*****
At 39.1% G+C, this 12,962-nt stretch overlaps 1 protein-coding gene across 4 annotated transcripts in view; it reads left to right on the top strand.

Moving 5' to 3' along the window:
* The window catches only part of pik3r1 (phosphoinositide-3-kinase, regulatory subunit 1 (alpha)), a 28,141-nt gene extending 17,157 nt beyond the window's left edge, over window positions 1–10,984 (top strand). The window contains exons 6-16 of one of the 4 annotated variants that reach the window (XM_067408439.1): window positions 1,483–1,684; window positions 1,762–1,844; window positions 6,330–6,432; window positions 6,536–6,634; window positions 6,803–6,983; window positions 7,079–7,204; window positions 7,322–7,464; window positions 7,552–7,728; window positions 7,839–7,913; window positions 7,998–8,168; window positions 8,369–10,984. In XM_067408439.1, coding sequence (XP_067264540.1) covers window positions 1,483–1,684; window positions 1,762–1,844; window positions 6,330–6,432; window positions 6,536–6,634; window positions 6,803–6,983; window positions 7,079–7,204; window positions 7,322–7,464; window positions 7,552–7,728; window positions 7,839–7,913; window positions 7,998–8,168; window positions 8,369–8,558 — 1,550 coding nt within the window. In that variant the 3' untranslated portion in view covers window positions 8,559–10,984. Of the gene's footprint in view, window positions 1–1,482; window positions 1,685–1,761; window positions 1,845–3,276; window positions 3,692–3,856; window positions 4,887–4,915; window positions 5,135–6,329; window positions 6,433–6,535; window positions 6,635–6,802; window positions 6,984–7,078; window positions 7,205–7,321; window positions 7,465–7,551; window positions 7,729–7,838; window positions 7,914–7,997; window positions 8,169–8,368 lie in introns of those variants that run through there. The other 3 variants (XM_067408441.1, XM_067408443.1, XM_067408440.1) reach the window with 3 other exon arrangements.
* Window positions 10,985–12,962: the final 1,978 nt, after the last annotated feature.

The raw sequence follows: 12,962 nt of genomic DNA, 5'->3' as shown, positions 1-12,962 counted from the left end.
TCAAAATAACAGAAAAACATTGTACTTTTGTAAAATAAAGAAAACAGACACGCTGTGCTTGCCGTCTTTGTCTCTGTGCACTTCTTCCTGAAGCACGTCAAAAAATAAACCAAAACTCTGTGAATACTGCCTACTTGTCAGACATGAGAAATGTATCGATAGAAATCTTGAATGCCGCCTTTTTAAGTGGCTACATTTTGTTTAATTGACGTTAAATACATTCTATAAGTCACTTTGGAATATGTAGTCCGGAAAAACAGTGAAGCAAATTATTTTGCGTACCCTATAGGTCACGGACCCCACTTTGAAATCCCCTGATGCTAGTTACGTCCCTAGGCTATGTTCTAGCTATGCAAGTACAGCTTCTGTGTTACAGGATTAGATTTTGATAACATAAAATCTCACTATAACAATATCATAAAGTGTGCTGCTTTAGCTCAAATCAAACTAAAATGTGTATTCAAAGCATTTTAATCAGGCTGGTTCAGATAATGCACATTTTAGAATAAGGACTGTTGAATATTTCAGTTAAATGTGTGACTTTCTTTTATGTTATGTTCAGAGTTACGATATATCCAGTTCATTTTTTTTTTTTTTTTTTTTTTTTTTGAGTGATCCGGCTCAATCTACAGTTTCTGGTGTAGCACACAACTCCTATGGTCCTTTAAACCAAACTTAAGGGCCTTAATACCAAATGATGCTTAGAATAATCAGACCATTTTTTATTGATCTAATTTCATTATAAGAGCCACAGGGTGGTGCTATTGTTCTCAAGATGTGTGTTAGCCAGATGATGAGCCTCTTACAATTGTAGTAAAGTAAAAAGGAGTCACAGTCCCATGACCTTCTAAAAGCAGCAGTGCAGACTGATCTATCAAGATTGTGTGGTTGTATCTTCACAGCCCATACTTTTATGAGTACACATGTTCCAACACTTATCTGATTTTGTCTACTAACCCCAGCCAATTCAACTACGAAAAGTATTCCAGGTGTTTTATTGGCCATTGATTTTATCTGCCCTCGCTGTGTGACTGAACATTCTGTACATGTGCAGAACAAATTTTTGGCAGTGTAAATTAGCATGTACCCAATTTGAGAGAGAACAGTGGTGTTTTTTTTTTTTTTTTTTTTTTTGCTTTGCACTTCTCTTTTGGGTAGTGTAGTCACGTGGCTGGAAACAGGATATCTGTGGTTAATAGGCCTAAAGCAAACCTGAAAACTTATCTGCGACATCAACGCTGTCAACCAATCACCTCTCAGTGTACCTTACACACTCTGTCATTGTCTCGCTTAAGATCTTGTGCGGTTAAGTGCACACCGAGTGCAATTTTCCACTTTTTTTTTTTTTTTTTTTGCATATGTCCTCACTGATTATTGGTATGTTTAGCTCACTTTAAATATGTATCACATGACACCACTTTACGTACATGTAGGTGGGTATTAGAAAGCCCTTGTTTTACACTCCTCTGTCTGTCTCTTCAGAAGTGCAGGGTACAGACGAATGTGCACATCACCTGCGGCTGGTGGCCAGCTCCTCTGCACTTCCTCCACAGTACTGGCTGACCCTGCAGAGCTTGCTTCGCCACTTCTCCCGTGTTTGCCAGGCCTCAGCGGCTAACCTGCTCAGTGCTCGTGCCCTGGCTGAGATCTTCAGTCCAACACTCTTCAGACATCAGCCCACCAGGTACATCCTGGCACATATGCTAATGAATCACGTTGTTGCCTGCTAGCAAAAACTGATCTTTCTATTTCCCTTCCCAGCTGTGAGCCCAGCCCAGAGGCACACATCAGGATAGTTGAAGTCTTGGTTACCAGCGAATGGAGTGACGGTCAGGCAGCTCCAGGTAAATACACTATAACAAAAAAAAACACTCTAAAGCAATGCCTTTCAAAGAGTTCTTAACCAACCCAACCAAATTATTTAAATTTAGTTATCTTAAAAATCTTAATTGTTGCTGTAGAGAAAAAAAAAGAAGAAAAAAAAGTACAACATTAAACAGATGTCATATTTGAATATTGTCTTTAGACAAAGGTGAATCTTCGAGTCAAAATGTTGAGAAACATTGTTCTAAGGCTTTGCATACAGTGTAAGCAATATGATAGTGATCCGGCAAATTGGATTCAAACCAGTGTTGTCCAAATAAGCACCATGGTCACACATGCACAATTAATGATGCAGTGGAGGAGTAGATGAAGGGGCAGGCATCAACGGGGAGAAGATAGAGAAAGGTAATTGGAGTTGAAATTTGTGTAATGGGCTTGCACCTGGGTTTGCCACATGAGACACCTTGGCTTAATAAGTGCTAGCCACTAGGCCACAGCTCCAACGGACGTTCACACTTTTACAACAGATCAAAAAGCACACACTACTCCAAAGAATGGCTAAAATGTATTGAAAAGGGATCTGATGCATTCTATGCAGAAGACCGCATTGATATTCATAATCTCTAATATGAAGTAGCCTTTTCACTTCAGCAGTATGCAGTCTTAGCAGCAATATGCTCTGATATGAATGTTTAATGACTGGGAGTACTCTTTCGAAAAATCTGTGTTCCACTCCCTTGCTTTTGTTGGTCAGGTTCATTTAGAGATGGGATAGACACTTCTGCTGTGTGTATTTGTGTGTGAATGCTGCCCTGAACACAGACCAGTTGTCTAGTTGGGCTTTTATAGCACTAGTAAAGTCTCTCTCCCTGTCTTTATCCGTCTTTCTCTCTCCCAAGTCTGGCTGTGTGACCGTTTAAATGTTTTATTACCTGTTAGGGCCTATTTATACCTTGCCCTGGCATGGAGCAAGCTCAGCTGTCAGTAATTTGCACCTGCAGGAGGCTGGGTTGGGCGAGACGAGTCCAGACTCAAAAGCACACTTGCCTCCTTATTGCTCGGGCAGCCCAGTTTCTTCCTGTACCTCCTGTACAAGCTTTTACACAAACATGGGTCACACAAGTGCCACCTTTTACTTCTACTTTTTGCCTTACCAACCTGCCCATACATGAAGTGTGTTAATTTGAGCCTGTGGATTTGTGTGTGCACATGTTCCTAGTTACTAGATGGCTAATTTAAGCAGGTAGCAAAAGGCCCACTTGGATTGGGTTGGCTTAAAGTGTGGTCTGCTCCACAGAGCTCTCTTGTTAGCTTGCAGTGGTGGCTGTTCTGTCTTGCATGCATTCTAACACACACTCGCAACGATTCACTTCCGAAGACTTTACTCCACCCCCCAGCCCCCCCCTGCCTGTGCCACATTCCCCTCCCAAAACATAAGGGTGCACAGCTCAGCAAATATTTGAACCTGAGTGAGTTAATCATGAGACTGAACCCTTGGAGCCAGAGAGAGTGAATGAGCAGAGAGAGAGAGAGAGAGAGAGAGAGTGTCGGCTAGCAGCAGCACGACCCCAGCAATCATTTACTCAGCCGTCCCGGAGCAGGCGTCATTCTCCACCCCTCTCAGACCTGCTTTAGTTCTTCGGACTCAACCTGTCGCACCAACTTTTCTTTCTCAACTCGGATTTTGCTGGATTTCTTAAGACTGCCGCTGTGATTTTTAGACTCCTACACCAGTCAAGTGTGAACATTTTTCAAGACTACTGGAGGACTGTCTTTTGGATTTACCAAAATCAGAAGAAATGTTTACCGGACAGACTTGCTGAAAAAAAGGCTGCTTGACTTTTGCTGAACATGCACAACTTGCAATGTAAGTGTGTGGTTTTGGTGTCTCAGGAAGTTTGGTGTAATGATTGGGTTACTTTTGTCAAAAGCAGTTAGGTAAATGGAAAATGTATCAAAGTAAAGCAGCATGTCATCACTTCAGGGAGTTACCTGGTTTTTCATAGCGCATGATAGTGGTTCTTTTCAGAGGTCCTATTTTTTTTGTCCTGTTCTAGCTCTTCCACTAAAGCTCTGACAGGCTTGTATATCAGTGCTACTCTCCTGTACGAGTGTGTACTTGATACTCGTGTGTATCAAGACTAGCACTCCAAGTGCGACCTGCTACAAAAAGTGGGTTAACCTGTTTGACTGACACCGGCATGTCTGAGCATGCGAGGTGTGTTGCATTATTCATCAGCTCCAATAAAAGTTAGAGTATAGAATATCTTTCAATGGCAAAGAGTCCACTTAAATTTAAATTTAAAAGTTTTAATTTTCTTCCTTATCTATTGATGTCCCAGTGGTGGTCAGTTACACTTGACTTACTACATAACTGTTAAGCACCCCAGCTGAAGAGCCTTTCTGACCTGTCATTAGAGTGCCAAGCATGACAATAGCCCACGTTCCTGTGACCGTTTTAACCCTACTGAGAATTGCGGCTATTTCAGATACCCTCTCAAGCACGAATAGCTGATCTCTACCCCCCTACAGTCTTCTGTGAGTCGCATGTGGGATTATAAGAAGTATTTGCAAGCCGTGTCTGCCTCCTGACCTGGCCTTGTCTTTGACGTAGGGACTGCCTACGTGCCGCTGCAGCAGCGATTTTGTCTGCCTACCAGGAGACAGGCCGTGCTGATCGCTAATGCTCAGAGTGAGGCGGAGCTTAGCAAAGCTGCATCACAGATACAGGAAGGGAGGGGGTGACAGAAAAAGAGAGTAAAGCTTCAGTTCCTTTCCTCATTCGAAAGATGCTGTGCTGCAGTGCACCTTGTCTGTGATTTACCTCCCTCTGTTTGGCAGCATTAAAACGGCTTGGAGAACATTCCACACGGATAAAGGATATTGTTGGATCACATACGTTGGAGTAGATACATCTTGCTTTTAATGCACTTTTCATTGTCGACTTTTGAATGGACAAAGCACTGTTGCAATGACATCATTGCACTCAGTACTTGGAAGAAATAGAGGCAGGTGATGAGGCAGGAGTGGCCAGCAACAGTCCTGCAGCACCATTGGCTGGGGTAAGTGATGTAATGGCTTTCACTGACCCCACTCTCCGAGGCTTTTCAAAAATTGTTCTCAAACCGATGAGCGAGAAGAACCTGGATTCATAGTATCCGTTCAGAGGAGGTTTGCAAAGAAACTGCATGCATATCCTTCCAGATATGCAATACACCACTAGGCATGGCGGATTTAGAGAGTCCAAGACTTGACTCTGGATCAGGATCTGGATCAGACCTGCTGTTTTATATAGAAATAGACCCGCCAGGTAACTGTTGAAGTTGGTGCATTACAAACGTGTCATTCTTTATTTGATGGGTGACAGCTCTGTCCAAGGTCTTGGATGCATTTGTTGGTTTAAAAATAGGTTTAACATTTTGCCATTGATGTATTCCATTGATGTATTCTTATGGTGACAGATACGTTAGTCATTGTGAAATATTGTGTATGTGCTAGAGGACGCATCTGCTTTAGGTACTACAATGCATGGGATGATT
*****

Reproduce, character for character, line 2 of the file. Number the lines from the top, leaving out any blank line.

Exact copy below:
Moving 5' to 3' along the window: